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Katy England Katy England
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edge staff writer


Edge Mom: Game on

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In 2014, we received a board game for the kids from my cool sister-in-law who lives down in Mass. I remember taking it out of the box and scrambling to understand the basics while the kids were all grabbing at different pieces. She grinned as I fumbled with the directions and said, 'I just make up the rules.'

It was some of the best advice I'd ever heard about gaming with young kids.

I think the hardest part about playing with triplets as opposed to playing with kids of multiple age ranges is that because everyone is so close together on the developmental scale, it's all or nothing. Lots of time it's nothing. Or worse than nothing chaos. Pieces chewed to a pulp, lost in couch cushions or under furniture or hidden away in backpacks. Something you can play a toddler and a couple of older kids doesn't work with a mob of 4-year-olds. They emulate each other, which isn't always a good thing.

But things are looking up. The kiddos are not only listening to instructions more, they're eating pieces of the games less. Mostly less.

We've recently busted out the old favorite, 'Hungry Hungry Hippos.' This was actually a game I bought for myself long before the kids were even a collective twinkle. I think it was supposed to be something of a party game, and it stagnated in the back of our game closet. I remember being bitterly disappointed that they had traded out real marbles for plastic marbles. Now, though, I'm glad: if we can avoid people swallowing them, I won't be as bummed to lose chintzy plastic pieces.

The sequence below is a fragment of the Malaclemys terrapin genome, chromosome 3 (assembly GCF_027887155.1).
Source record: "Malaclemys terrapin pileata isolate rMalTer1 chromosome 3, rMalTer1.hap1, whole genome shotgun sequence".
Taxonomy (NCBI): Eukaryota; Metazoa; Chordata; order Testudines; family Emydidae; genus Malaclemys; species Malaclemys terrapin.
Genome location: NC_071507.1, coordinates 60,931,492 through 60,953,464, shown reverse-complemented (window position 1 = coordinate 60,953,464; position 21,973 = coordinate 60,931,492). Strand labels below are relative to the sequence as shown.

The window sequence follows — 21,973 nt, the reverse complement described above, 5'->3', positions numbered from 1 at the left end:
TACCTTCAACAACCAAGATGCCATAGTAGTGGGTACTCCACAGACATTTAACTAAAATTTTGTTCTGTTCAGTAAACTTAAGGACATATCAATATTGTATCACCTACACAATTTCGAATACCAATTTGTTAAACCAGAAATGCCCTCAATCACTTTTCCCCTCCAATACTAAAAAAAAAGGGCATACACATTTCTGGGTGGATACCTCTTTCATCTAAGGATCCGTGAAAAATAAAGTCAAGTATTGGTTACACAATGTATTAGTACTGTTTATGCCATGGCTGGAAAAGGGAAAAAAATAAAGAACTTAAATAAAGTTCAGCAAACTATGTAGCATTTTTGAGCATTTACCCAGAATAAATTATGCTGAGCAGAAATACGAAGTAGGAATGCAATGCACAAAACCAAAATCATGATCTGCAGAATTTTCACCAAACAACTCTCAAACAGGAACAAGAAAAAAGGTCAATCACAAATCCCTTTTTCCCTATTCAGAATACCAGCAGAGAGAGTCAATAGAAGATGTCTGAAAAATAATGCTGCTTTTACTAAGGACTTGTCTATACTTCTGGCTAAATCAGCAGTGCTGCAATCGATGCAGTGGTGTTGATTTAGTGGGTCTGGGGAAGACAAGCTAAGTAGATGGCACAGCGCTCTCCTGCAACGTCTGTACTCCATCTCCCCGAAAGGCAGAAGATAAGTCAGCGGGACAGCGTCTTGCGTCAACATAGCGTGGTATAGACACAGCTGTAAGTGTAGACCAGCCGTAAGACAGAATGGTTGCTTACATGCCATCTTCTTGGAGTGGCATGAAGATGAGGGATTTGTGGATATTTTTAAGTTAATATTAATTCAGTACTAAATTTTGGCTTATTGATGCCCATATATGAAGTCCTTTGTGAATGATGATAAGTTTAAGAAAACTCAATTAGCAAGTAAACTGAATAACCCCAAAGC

And it's been a huge hit. They've been asking for it every day. And when they aren't playing the game as it was intended, they're making new voices for the hippos, having them play out scenes from some of the TV shows they've become fond of.

There are still gaps in play when someone decides to use their hands to shovel the marbles into the mouths of the hippos, or starts to steal the hippo food from someone else's tray. Then there's the discussion around the hippos eating the food and my son making the correlation between the hippo eating it and the food then appearing elsewhere on the tray. You know as poop.

But the very best part is when I get set up the game and then sit back and watch them play with each other, completely unassisted. It might not last very long. But it happens.

Last modified on Tuesday, 19 January 2016 21:35


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